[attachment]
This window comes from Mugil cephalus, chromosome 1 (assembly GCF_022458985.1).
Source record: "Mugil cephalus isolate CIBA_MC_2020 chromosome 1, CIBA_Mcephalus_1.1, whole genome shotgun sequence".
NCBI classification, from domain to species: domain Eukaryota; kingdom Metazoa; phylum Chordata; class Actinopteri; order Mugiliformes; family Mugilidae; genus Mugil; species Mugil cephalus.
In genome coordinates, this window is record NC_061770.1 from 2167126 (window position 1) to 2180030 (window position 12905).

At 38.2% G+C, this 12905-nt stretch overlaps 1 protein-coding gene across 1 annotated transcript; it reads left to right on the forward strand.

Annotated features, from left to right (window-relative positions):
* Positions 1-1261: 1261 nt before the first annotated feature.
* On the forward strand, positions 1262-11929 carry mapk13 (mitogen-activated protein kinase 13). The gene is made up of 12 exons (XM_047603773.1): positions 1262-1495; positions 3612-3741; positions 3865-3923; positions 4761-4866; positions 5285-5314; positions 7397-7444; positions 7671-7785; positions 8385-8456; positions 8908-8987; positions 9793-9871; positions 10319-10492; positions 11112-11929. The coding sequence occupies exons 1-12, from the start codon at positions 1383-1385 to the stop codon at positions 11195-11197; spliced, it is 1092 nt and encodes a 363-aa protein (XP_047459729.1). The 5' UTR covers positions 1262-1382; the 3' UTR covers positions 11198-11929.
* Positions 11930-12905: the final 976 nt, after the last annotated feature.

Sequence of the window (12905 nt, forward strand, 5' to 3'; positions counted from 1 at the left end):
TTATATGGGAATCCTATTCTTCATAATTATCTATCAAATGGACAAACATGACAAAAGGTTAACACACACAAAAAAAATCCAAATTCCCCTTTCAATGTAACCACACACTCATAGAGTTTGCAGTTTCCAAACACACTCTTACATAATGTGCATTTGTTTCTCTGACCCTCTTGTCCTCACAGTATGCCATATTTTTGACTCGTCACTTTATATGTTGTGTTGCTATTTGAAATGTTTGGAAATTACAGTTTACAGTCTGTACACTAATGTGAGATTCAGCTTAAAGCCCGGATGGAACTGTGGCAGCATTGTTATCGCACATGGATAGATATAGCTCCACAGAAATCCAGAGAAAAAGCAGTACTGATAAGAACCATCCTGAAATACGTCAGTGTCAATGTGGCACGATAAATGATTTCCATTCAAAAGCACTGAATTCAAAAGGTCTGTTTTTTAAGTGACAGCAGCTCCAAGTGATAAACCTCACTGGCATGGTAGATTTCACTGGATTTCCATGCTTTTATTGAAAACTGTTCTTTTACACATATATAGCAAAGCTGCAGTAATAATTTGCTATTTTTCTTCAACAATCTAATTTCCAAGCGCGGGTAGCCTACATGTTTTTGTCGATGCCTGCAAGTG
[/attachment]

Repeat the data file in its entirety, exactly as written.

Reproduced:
This window comes from Mugil cephalus, chromosome 1 (assembly GCF_022458985.1).
Source record: "Mugil cephalus isolate CIBA_MC_2020 chromosome 1, CIBA_Mcephalus_1.1, whole genome shotgun sequence".
NCBI classification, from domain to species: domain Eukaryota; kingdom Metazoa; phylum Chordata; class Actinopteri; order Mugiliformes; family Mugilidae; genus Mugil; species Mugil cephalus.
In genome coordinates, this window is record NC_061770.1 from 2167126 (window position 1) to 2180030 (window position 12905).

At 38.2% G+C, this 12905-nt stretch overlaps 1 protein-coding gene across 1 annotated transcript; it reads left to right on the forward strand.

Annotated features, from left to right (window-relative positions):
* Positions 1-1261: 1261 nt before the first annotated feature.
* On the forward strand, positions 1262-11929 carry mapk13 (mitogen-activated protein kinase 13). The gene is made up of 12 exons (XM_047603773.1): positions 1262-1495; positions 3612-3741; positions 3865-3923; positions 4761-4866; positions 5285-5314; positions 7397-7444; positions 7671-7785; positions 8385-8456; positions 8908-8987; positions 9793-9871; positions 10319-10492; positions 11112-11929. The coding sequence occupies exons 1-12, from the start codon at positions 1383-1385 to the stop codon at positions 11195-11197; spliced, it is 1092 nt and encodes a 363-aa protein (XP_047459729.1). The 5' UTR covers positions 1262-1382; the 3' UTR covers positions 11198-11929.
* Positions 11930-12905: the final 976 nt, after the last annotated feature.

Sequence of the window (12905 nt, forward strand, 5' to 3'; positions counted from 1 at the left end):
TTATATGGGAATCCTATTCTTCATAATTATCTATCAAATGGACAAACATGACAAAAGGTTAACACACACAAAAAAAATCCAAATTCCCCTTTCAATGTAACCACACACTCATAGAGTTTGCAGTTTCCAAACACACTCTTACATAATGTGCATTTGTTTCTCTGACCCTCTTGTCCTCACAGTATGCCATATTTTTGACTCGTCACTTTATATGTTGTGTTGCTATTTGAAATGTTTGGAAATTACAGTTTACAGTCTGTACACTAATGTGAGATTCAGCTTAAAGCCCGGATGGAACTGTGGCAGCATTGTTATCGCACATGGATAGATATAGCTCCACAGAAATCCAGAGAAAAAGCAGTACTGATAAGAACCATCCTGAAATACGTCAGTGTCAATGTGGCACGATAAATGATTTCCATTCAAAAGCACTGAATTCAAAAGGTCTGTTTTTTAAGTGACAGCAGCTCCAAGTGATAAACCTCACTGGCATGGTAGATTTCACTGGATTTCCATGCTTTTATTGAAAACTGTTCTTTTACACATATATAGCAAAGCTGCAGTAATAATTTGCTATTTTTCTTCAACAATCTAATTTCCAAGCGCGGGTAGCCTACATGTTTTTGTCGATGCCTGCAAGTG